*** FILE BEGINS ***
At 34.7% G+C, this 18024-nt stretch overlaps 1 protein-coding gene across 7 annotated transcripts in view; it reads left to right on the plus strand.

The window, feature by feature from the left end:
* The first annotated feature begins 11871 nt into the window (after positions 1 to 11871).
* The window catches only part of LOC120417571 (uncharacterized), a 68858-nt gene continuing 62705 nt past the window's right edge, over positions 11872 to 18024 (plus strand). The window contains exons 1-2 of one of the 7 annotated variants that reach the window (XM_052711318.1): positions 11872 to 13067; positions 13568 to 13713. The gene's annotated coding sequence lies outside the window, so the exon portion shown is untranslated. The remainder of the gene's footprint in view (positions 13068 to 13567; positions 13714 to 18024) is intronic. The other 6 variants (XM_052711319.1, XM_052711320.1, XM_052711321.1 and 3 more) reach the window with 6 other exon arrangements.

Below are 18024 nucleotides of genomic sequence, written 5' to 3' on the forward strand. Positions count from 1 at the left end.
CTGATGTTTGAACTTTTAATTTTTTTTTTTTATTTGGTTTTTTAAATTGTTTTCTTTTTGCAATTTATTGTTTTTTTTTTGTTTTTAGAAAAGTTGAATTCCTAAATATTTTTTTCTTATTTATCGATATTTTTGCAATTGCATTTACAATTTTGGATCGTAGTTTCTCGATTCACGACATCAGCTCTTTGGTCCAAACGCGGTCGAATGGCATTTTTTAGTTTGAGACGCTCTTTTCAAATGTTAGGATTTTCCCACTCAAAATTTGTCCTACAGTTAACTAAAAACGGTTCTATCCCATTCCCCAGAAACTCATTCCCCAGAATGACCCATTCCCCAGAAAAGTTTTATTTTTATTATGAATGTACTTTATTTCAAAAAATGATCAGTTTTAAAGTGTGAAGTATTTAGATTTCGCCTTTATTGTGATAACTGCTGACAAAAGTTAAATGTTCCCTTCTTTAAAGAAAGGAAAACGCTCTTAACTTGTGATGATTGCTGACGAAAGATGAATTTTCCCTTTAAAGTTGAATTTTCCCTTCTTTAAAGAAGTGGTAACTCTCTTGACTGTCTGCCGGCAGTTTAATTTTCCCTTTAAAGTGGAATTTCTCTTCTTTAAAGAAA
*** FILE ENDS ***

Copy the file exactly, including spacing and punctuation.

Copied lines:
At 34.7% G+C, this 18024-nt stretch overlaps 1 protein-coding gene across 7 annotated transcripts in view; it reads left to right on the plus strand.

The window, feature by feature from the left end:
* The first annotated feature begins 11871 nt into the window (after positions 1 to 11871).
* The window catches only part of LOC120417571 (uncharacterized), a 68858-nt gene continuing 62705 nt past the window's right edge, over positions 11872 to 18024 (plus strand). The window contains exons 1-2 of one of the 7 annotated variants that reach the window (XM_052711318.1): positions 11872 to 13067; positions 13568 to 13713. The gene's annotated coding sequence lies outside the window, so the exon portion shown is untranslated. The remainder of the gene's footprint in view (positions 13068 to 13567; positions 13714 to 18024) is intronic. The other 6 variants (XM_052711319.1, XM_052711320.1, XM_052711321.1 and 3 more) reach the window with 6 other exon arrangements.

Below are 18024 nucleotides of genomic sequence, written 5' to 3' on the forward strand. Positions count from 1 at the left end.
CTGATGTTTGAACTTTTAATTTTTTTTTTTTATTTGGTTTTTTAAATTGTTTTCTTTTTGCAATTTATTGTTTTTTTTTTGTTTTTAGAAAAGTTGAATTCCTAAATATTTTTTTCTTATTTATCGATATTTTTGCAATTGCATTTACAATTTTGGATCGTAGTTTCTCGATTCACGACATCAGCTCTTTGGTCCAAACGCGGTCGAATGGCATTTTTTAGTTTGAGACGCTCTTTTCAAATGTTAGGATTTTCCCACTCAAAATTTGTCCTACAGTTAACTAAAAACGGTTCTATCCCATTCCCCAGAAACTCATTCCCCAGAATGACCCATTCCCCAGAAAAGTTTTATTTTTATTATGAATGTACTTTATTTCAAAAAATGATCAGTTTTAAAGTGTGAAGTATTTAGATTTCGCCTTTATTGTGATAACTGCTGACAAAAGTTAAATGTTCCCTTCTTTAAAGAAAGGAAAACGCTCTTAACTTGTGATGATTGCTGACGAAAGATGAATTTTCCCTTTAAAGTTGAATTTTCCCTTCTTTAAAGAAGTGGTAACTCTCTTGACTGTCTGCCGGCAGTTTAATTTTCCCTTTAAAGTGGAATTTCTCTTCTTTAAAGAAA